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Paleozoic Seas in the Devonian

from the Dinosaur Collector

The Devonian began about 409 million years ago and ended about 363 million years ago.  During the Devonian, there were three major continental masses. North America and Europe sat together near the equator, much of their current land underneath seas, to the north lay a portion of modern Siberia, and a composite continent of South America, Africa, Antarctica, India, and Australia dominated the southern hemisphere. The first well known sharks, armored fish, lungfishes and ganoid fish (coelacanths, rhinzodonts, sturgeons and gars) appeared in the Devonian, which is frequently called the "Age of Fish."

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Armored heterostracans like Drepanaspis decline after preceding Silurian and disappear in the Devonian.  Ostroderms, like Hemicyclaspis, were small armored fish without jaws, and were the first fish to have bones, which they used for armor, not support; cartilage supported the body, as in modern sharks and sturgeon.  They disappear from the fossil record at the end of the Devonian.  Placoderms were armored fish with jaws and internal bones like Groenlandaspis, Bothriolepis and Hemicyclaspis.  They evolved after the ostroderms and disappear in the following Carboniferous period.  They are the most diverse type of fish in the Devonian, and some became very large.  Lobe-fin fish are also diverse, like the predatory Rhizodont and Coelacanths.  They are often identified as ancestral to amphibians because of their finger-like bony fins, but recent genetic studies point to a closer relationship between lungfish and early amphibians.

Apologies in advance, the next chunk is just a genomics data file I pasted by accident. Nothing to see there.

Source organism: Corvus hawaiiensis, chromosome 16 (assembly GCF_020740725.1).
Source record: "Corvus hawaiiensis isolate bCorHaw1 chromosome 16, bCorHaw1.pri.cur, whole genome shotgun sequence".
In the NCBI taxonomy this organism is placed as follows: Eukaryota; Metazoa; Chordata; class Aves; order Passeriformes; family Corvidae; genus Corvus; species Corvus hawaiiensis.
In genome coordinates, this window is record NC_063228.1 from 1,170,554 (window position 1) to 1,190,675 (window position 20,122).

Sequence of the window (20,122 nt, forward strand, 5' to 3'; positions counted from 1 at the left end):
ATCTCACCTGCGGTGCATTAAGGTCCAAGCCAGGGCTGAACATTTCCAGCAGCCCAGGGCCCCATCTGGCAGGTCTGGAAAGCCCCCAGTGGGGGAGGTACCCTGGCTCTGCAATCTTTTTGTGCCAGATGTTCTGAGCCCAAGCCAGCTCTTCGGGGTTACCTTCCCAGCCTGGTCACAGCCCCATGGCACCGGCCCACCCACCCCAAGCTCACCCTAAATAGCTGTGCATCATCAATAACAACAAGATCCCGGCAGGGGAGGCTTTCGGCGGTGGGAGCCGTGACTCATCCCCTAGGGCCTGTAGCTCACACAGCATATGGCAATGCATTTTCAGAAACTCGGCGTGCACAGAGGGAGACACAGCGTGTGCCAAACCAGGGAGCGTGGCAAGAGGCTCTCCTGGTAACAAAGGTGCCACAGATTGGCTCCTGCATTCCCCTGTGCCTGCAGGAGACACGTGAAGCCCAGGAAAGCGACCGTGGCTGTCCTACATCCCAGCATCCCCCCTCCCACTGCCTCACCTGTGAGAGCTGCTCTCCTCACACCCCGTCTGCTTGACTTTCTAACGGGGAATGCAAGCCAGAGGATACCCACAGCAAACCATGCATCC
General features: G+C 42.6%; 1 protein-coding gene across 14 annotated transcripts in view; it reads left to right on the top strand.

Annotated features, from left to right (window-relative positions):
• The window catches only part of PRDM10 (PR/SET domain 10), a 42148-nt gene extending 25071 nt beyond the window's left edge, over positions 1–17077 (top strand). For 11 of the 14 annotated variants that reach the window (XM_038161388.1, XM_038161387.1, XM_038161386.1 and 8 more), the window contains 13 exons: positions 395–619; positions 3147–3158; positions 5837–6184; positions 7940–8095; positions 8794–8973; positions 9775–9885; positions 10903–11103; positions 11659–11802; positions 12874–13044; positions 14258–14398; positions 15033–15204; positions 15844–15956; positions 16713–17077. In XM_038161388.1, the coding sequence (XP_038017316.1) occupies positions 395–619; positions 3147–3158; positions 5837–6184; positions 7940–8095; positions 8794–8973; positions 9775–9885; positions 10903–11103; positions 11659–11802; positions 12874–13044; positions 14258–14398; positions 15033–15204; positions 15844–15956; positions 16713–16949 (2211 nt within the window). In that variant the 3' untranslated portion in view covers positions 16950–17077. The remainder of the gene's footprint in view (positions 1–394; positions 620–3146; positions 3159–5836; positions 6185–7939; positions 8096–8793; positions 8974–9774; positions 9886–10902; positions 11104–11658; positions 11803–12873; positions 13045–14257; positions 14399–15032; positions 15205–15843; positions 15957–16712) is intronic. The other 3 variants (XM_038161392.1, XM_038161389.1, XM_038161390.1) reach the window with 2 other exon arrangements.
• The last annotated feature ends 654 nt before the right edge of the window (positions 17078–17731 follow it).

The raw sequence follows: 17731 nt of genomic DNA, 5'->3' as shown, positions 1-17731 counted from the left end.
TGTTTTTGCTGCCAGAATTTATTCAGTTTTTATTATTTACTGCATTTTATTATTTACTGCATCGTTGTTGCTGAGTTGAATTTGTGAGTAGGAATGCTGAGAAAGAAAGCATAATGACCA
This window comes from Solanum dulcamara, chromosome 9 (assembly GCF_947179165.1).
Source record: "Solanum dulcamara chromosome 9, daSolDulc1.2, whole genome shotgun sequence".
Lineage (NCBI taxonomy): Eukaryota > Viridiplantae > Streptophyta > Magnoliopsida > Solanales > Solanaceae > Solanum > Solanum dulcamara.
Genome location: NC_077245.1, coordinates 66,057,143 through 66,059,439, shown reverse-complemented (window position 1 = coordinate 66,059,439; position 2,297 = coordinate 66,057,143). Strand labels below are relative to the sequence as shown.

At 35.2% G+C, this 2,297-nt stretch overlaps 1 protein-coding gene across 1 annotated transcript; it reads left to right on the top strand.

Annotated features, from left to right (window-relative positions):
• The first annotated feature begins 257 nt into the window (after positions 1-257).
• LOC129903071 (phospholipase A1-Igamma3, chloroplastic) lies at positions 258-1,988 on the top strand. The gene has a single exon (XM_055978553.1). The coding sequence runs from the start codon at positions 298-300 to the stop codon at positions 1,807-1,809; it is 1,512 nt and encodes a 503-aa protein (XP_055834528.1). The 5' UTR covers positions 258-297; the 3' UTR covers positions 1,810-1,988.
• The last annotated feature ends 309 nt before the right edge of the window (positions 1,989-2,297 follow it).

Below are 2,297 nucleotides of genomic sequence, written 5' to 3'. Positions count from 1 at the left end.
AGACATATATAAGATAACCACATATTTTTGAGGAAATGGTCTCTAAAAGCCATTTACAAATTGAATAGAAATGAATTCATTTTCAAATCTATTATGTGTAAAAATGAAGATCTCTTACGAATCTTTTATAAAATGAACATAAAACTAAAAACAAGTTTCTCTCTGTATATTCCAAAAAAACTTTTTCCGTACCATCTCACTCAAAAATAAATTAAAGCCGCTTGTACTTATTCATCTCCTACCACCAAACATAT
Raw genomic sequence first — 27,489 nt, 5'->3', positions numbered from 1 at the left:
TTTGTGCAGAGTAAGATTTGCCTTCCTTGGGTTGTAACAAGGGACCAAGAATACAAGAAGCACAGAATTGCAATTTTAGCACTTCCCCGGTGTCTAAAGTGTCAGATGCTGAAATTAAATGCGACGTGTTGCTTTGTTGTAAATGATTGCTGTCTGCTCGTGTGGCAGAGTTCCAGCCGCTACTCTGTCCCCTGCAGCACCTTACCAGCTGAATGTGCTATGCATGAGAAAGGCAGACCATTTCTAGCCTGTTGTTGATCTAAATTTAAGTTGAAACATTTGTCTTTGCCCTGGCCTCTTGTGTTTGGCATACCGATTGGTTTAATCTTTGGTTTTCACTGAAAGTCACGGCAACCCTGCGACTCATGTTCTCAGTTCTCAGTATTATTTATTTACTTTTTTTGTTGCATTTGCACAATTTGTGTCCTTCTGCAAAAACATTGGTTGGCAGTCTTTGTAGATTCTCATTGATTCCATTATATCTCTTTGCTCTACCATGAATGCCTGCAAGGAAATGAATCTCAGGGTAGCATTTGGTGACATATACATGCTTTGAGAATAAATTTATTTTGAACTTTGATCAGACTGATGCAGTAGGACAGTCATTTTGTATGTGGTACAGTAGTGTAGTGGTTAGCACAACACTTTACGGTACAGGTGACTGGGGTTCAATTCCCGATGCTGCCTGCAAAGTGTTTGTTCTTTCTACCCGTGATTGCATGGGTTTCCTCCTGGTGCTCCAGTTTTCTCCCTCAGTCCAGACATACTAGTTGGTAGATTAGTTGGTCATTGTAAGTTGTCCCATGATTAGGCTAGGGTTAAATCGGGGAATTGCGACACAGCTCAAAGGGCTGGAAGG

Prehistoric fish are relatively rare. The Starlux company in France produced the Drepanaspis and Hemicyclaspis on the right, and in the upper left by Cadbury Yowie from Australia are the Groenlandaspis and Ducabrook Rhizodont. Center from Japan is the Kaiyodo Dino Tales shark Cladoselachdae, and lower down is Bothriolepis.

Stethacanthus resembled modern sharks to an extent, except for its outrageous dorsal fin - the shape of an ironing board - that it seems was part of courtship display as it is found in the males only. The top of this fin was covered in rough, tooth-shaped scales that match a patch of skin on the Stethacanthus' snout. There's evidence Stethacanthus may have been migratory, returning to particular places to mate and give birth. It could certainly swim quite fast, although not quickly enough to evade a hungry Dunkleosteus.

Stethacanthus Dino Horizon Panorama series from Cog Ltd

Dunkleosteus alternately known as Dinichthys the top predator the boney jaws act as teeth. Pigment cells suggest dark colours on its back and a silvery belly. It was 27 to 33 feet long. Its prey could have included primitive sharks, are not large or diverse. Modern telosts or boney fish are developing air bladders in fresh water. They return to replace the slow swimming placoderms later.

Wild Safari Dunkleosteus

DeepWar Placoderm and Safari Toob Coelocanth

Coelacanths belong to the oldest lineage of fish currently known to science. The oldest found Coelacanth fossils imply that the Coelacanth fish species developed during the Devonian period. Coelacanthiform lobe-finned fish were a large group comprising about 90 valid species that were distributed worldwide in both marine and freshwaters.

Wild Safari Coelacanth

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